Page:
- The gap in age and education is mentioned but underexplored. The biggest predictor of voting in the Brexit referendum was university education. Closely followed by age (the two variables are not independent). The post-2008 rise in unemployment has fallen disproportionally on the young.
- The slow, mutual unconscious uncoupling between electorates and political parties has been more complex than related by Mounk and more consequential. Political parties are both widely loathed by the public and crucially important to democratic function.
- The associated roles of other vehicles of collective identity (unions and churches) are also alluded to but deserve more focus. Why have they fallen by the wayside and what does this mean for how citizens engage in politics?
I agree with most of Mounk’s policy proposals. And why wouldn’t I? After all, I am also a university educated white man who has emigrated from his country of birth. I am also a globalist. Calling for a fairer society and greater productivity and more education are a motherhood and apple pie statements in our milieu. To give him his due, Mounk does also plead with our globalist brothers and sisters to stop calling those who vote for populists “stupid” and talk in ways that address their anxieties and give them hope. This empathy has to go beyond the occasional broadsheet magazine article that treats Trump voters like they are animals to be observed in a zoo.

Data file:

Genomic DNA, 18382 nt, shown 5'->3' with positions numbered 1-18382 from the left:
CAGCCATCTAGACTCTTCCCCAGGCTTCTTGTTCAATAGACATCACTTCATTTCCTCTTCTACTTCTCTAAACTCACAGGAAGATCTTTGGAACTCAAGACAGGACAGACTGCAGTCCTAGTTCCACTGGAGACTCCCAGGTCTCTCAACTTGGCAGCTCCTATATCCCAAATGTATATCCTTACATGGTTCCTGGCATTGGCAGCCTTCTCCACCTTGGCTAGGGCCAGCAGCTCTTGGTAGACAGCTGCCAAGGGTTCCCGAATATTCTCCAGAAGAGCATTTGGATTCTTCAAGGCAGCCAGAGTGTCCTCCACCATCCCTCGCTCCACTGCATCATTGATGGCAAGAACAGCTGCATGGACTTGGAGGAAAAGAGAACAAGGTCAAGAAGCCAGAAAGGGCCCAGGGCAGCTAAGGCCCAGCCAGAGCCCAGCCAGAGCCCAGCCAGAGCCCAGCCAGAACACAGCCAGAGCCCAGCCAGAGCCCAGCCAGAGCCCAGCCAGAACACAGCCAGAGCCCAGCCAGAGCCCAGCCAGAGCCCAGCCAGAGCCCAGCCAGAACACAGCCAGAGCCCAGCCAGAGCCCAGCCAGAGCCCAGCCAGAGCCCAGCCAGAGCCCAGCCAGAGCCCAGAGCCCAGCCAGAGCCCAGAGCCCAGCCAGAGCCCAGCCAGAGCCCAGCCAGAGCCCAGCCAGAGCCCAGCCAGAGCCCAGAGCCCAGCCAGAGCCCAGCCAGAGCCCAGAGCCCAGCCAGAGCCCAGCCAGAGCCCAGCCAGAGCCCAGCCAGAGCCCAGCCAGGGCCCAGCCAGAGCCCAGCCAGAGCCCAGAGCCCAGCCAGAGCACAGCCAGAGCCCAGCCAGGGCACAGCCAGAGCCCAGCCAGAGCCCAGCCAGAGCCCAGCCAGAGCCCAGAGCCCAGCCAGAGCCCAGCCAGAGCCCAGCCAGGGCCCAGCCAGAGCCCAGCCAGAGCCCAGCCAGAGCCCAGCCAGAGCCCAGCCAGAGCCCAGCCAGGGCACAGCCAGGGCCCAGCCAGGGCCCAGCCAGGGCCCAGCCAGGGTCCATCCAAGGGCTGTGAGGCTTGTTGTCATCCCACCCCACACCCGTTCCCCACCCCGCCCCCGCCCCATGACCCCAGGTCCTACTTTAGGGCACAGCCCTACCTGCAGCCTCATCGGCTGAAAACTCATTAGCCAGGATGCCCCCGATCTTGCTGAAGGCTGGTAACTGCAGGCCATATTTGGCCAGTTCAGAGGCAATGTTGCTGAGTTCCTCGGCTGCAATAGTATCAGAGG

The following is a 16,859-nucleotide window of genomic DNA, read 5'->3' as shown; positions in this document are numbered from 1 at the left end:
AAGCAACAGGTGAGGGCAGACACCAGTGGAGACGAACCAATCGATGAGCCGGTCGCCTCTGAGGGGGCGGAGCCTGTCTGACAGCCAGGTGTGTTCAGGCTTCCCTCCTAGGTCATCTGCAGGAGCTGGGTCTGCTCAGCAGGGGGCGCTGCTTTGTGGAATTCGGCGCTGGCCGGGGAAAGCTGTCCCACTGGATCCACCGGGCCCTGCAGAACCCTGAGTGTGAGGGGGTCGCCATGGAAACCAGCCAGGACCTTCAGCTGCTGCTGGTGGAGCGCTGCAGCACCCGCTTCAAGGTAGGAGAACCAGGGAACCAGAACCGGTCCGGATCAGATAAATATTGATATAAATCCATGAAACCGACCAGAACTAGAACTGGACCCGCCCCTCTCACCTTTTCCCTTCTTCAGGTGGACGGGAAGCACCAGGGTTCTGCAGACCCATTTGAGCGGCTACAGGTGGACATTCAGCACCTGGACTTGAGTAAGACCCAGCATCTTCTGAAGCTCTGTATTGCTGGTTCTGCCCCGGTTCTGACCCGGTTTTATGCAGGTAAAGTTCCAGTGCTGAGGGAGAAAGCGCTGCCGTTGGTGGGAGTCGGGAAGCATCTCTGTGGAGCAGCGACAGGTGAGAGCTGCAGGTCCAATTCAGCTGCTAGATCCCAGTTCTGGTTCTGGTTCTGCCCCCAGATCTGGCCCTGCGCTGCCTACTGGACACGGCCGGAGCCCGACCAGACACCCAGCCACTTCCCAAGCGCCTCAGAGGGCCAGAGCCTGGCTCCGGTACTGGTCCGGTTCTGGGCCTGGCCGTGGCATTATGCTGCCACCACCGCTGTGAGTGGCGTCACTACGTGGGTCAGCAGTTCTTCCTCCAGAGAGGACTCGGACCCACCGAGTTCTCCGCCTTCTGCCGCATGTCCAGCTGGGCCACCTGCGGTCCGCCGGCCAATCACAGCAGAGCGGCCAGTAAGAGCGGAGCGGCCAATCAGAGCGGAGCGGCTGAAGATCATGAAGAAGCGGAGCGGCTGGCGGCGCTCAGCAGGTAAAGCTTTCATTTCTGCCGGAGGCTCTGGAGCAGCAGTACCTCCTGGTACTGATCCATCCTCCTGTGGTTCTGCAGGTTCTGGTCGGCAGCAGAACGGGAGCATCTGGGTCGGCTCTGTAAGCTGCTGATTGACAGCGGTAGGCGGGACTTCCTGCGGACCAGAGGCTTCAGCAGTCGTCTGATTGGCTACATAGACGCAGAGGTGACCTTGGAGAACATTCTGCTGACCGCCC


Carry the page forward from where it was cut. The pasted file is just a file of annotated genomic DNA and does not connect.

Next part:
However I am not sure that Mounk’s proposals are effective. Some of the more sweeping economic and social proposals will not happen – for now. The civics lessons strike me as counterproductive (just another lesson for kids to sleep through). We can’t just teach people about democracy and political engagement, we have to let them do it. This has to start locally (all politics are local after all). Nicholas Gruen favours sortition and direct democracy. I see that as being one option but there will need to be many.
Mounk identified the slow collapse of democracy of as a multi-causal problem. I would go further and say it is a wicked problem – or even a super wicked problem. It will be solved by multiple interventions and challenges. But it requires a lot of them – and soon.